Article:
A smoother and more emotionally resonant album than you might expect from the Berlin-based headliner FJAAK, this album focuses on contemplative breaks and understated eddies of synth such that when the kick lands, it means something different.
Felix Wagner and Aaron Röbig have a number of tricks up their sleeve as Havel zips between styles you wouldn’t necessarily expect too hear on a FJAAK release.
It opens with atmospheric broken beat full of chanting like good old fashioned encouragement on a house track. This nearly anesthetizes, preparing you for the jarring tonal and genre leaps that immediately follow it. The next song warns that “they’re going to take your life, take your eyes, forsake your rights” while a striking scorpion’s tail of acid cranks in front, the drums pummeling anxiously.
A yearning, a sort of toughened-up melancholy permeate the synthetic whorls rising like gas on top of the skitter of drums, fizzling into static. You’re immediately hammered by an overdriven, rave-ready kick, expectant stabs glinting overtop.
Sometimes when albums are wall-to-wall with peak time techno rompers, a kind of fatigue sets in, the kick can lose kinetic energy and become more of a punishment. The slinky, layered garage intricacy of tracks like “Apollo Tag 2,” like a lounge gone slightly haywire, serve to deliver the energy where it is needed, instead of overwhelming you with a nonstop redline intensity.
At times, the hypnotic chill deepens where you expect the intensity to rise, a deft maneuver that operates like reverse-drop psychology.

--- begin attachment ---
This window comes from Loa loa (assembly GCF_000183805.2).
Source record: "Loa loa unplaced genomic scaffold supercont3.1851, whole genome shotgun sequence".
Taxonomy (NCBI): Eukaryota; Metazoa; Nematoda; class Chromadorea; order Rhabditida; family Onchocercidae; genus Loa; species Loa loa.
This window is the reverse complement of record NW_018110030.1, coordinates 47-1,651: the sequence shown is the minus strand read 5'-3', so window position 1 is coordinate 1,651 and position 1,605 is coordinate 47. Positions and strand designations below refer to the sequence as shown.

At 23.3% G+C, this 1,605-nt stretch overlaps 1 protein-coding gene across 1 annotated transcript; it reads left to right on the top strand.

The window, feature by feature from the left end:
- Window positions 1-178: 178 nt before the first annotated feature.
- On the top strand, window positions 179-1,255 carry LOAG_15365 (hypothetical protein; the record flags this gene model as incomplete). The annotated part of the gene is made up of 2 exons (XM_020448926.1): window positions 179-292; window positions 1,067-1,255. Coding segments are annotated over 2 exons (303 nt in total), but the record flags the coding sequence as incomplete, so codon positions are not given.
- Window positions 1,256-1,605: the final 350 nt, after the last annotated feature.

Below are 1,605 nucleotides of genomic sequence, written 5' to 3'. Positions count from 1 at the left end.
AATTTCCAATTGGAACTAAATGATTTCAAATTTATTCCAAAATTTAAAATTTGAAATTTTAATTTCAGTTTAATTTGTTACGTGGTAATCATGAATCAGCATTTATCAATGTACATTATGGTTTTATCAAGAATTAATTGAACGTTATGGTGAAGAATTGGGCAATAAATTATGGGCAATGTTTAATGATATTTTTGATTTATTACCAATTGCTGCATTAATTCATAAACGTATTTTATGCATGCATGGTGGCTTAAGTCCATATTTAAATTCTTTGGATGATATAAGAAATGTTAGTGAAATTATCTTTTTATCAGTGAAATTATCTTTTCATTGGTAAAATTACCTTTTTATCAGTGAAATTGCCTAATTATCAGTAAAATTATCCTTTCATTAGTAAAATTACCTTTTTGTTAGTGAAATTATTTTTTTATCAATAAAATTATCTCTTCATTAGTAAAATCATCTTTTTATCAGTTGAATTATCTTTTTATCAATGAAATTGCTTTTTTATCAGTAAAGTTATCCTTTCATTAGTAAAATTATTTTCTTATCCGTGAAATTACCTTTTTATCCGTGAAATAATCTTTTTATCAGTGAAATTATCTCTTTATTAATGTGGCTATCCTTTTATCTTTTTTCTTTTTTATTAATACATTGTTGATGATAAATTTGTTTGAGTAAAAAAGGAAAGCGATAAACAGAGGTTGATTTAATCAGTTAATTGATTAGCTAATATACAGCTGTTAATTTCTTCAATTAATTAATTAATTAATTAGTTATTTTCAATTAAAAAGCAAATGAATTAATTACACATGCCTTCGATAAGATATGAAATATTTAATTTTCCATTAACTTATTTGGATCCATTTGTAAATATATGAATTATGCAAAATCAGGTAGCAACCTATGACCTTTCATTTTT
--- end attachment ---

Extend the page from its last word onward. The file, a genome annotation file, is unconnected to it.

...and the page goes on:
A slowly cavorting, groovy loop of acid becomes the long reverb of bells echoing in a chamber sharpened by stalagmites of icy percussion. An interlude drops off immediately into another walloping kick that sounds exactly like a furious grandmother beating a wet rag within an inch of its life. Funky riffs reminiscent of electroclash or Soulwax tracks come flying out along with the words, “All my friends are in the bathroom.” We can only assume that these friends simply got food poisoning from a questionable roadside Currywurst stand and are waiting for their stomach pain to abate, and are in the bathroom for that reason and that reason only.
The album closes with what starts off sounding like tough breakbeat but transforms into a crisply laid back, slinky rhythm that sounds confidently wistful; like it could be the backbone to a top-tier Rihanna song, once again flouting our expectations. All the stronger for it.
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